Porsche 911 vs. Nissan GT-R

By

Automotive Editor

John Diether has been a professional writer, editor, and producer since 1997. His work can be found on TV, radio, web, and various publications throughout the world.  He is a graduate of Northwestern University and has a 1992 Cadillac Brougham d’Elegance in his garage. 


, Automotive Editor - September 15, 2016

Comparing a Nissan to a Porsche 911 doesn't make much sense—unless that Nissan happens to be the exhilarating GT-R. It's the only supercar in the family, and a good one at that.

Porsche's top performer for decades, the 911 retains its classic looks, but receives new turbocharged engines for even greater thrills.

Does the 911 still reign as the king of sports cars, or has the GT-R snatched the crown?

See a side-by-side comparison of the 911 & GT-R »

What the GT-R Gets Right

The GT-R is to the modern Japanese market what the Supra was back in the 1990s: a powerhouse that can dance with the world's best at a fraction of the price. The GT-R's long hood and swooping roofline give it a 370Z-on-steroids look that few models in the industry can match. Add to that its racy handling and exciting interior, and you have the kind of car that even adults dream about.

The GT-R's 3.8-liter twin-turbo V6 lays down 565 horsepower, and is teamed with a six-speed dual-clutch automatic transmission and all-wheel drive. The NISMO version of the GT-R gets a boost to 600 horsepower, and scoots from zero to 60 mph in 2.9 seconds. Estimated top speed is 191 mph.

What the 911 Gets Right

One of the first things that any buyer will notice when shopping the 911 is the wide variety of trim options, from the entry-level Carrera to the range-topping Turbo S. On the outside, the Porsche 911 is an unmistakable icon that has evolved elegantly over the years. Inside, the 911 comes standard with all sorts of pleasing features, including full-grain leather seating, an Alcantara headliner, and a nine-speaker sound system.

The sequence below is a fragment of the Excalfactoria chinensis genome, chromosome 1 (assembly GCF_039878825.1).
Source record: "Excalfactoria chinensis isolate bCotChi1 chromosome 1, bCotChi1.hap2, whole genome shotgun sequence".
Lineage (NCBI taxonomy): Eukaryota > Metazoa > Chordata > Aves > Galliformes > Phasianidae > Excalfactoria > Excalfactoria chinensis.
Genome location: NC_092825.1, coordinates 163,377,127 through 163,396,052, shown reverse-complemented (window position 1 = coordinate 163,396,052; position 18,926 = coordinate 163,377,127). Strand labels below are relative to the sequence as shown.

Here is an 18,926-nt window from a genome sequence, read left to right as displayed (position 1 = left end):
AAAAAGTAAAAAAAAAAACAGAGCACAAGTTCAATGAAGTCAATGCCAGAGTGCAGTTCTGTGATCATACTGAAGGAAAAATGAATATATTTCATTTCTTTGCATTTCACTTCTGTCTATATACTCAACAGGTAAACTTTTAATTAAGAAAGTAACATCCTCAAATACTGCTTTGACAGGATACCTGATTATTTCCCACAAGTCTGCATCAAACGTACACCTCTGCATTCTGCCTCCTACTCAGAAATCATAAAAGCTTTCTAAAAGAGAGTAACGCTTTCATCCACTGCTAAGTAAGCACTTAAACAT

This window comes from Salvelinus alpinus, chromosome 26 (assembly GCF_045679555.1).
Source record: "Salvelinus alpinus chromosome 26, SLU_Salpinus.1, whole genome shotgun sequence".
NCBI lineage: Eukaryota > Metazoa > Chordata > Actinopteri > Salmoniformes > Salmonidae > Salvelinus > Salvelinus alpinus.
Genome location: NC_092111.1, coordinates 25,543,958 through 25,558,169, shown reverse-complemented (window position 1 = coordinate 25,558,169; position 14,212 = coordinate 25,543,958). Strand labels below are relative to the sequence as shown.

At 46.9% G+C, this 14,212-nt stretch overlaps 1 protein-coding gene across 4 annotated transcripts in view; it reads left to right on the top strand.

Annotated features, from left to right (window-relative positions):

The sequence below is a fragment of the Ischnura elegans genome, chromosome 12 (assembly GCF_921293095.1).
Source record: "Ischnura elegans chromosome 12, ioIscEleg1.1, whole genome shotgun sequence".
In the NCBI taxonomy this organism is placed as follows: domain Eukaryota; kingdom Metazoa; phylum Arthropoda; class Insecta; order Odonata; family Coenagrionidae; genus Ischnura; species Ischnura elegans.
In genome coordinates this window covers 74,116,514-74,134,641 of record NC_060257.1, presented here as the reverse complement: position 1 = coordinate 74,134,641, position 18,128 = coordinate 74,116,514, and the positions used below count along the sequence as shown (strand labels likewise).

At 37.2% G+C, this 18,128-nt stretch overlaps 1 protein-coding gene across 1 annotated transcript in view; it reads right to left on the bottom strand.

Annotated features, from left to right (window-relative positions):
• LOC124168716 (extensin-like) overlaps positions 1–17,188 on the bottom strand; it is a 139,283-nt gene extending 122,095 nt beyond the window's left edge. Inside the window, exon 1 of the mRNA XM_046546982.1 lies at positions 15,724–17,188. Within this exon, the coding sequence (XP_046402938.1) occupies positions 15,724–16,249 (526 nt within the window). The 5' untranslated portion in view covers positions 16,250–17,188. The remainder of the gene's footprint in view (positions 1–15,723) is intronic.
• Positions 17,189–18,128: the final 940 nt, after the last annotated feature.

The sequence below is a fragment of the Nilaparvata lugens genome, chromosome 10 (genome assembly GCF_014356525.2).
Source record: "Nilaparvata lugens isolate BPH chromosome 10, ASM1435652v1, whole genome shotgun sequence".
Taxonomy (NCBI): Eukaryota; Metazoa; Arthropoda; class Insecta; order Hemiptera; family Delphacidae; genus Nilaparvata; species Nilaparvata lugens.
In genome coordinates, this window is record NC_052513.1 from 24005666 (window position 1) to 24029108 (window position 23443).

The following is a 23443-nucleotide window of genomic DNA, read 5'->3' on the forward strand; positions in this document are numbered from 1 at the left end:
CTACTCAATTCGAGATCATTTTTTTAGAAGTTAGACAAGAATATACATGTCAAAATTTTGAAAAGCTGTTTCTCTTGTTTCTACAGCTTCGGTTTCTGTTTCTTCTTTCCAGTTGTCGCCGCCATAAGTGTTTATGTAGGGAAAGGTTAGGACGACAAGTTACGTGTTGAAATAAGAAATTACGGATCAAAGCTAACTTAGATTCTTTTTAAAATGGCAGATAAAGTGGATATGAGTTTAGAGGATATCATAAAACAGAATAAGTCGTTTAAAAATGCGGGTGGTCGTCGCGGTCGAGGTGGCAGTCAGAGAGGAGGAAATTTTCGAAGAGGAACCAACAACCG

This year's new 3-liter twin-turbo six-cylinder cranks out 370 horsepower in the Carrera, and 420 horsepower in the mid-level Carrera S. The 3-liter comes with your choice of a seven-speed manual or seven-speed automatic transmission. All-wheel drive is optional.

The Turbo model gets a 3.8-liter twin-turbo six-cylinder with 540 horsepower, or 580 horsepower when installed in the line-topping Turbo S. The Turbo and Turbo S are rear-drive only, and come standard with the seven-speed automatic. Either version will take you from zero to 60 mph in under 3 seconds.

Why Buy the GT-R?

The GT-R gives the Porsche a slight scare, but the 911 still comes out on top. This does not mean that buyers should write off the GT-R, as it has a clear niche. In base form, it offers supercar performance for just north of $100,000, which makes it something of a bargain.

Our Verdict: Porsche 911

Going toe to toe with the 911 is a tough task for any sports car, let alone a relative newcomer like the GT-R. The 911 simply has too many variants and options for the GT-R to match. Besides, the 911 has been doing the sports car thing for 50 years now and, like a fine wine, only gets better with age.

Take a closer look at the Porsche 911 >>

Take a closer look at the Nissan GT-R >>

Side-by-side comparison of features, pricing, photos and more!

, Automotive Editor

John Diether has been a professional writer, editor, and producer since 1997. His work can be found on TV, radio, web, and various publications throughout the world.  He is a graduate of Northwestern University and has a 1992 Cadillac Brougham d’Elegance in his garage.